I played the tuba in a few Aspen bands in the seventies, including HEIDI AND THE BARVARIAN BUSHMEN, ALBERT FLOSSMAN’S BAVARIAN BAND, and the DIRTY OLD MEN JAZZ BAND.  Those were great years, teaching skiing and playing polkas and dixieland and dance tunes. 

But my time with Aspen’s famous Dirty Old Men is a story I share often with my musician friends here in Wisconsin:  Aspen Ski School supervisor, Bob Knight, invited me in December of ’68 to bring my tuba to the next rehearsal of the DOM at Cliff Brelsford’s house.  Upon arrival, I met Cliff, Dr Baxter, Dr Whitcomb, Bill McEachern, and an old fellow whose name I don’t recall – the owner of Aspen Construction.

Each such Wednesday evening rehearsal began in Cliff’s living roof with about forty five minutes of whiskey and talk.  That’s about how long it took to solve the world’s problems and loosen up our musical instincts.  Then down to the basement to gather around the piano and play some jazz.  Great guys, I mean I really enjoyed these fellows, but the music – well, it was a little rough.  As Ulfar would say, rrrather RRRRustic.(roll the r’s)

I took the bandleader, Bill McEachern (director of the Aspen High School band), aside after a couple of Wednesday nights and hinted at my concern for the quality of the music.  “You see”, he said, “I’m rather a pro on the piano, so I play the tenor sax – to fit in with this band. And Bob Knight is a professional trombonist, so he attempts the piano with this band.  Now you, Jerry, is there some other instrument you might play?”  “I’ve always wanted to play the trombone….” I said,  “I think you get the message,” said Bill.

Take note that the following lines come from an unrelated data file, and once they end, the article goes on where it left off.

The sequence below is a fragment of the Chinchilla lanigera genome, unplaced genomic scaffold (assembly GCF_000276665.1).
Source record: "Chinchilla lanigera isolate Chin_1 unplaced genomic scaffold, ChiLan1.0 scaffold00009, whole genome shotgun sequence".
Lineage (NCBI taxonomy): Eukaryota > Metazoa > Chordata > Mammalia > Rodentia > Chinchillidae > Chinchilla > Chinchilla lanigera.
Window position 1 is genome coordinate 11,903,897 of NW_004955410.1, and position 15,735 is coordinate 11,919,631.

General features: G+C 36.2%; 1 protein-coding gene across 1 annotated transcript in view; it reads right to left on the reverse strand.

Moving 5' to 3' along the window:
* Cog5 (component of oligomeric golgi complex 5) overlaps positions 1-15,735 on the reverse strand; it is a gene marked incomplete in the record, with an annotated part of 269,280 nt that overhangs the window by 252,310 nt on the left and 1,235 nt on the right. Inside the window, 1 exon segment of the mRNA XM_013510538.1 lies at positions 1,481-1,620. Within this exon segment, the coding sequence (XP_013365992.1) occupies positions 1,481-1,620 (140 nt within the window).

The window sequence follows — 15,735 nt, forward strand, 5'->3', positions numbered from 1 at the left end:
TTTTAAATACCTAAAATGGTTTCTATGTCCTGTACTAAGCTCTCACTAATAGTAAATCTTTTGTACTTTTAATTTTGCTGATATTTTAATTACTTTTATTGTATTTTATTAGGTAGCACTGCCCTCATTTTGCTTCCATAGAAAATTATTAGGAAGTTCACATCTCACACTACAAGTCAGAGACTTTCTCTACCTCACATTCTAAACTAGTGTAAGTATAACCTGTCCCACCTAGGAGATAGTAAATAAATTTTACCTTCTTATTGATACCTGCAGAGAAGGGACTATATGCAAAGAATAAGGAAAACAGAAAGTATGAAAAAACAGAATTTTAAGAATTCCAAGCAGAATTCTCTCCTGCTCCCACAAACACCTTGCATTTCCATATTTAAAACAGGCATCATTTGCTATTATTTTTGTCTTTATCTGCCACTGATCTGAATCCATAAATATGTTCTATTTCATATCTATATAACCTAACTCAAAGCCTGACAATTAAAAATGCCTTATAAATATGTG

One year in the early seventies, I learned a tough lesson while we were playing for the Annual Hospital Benefit.  I think it was at the Aspen Inn.  Besides gaining trombone experience, I was using my DOM time to sharpen my vocal presentation in front of people. After delivering a (pretty good, I thought) rendition of Pennies From Heaven, I was somewhat hurt by some very lukewarm applause, but attributed it to the chatty atmosphere in the room – they were too busy having a good time.

A few songs later, Dr Whitcomb had the microphone for his favorite: Talk Of The Town. – The last line of which is “Everybody knows you’ve left me, its the Talk Of The Town.”  Now, from the moment he starts croaking it out, the audience is on their feet, clapping and screaming,  it was like Frank Sinatra and his “bobbysoxers”.  Now this was less than ten minutes after I had just poured my heart out with Pennies From Heaven, and my ego was slipping lower by the minute.  This ate away at me the rest of the night, till as we were packing up to go, I mentioned my discomfort to Jay Baxter.  The good Doctor saved my ego and my ulcer with these kind words:  “Look, Jerry, You didn’t have a chance.  You see, that other singer delivered about half the people in the audience, and delivered the babies of the other half!”

I could go on, but……..

Jerry Dunn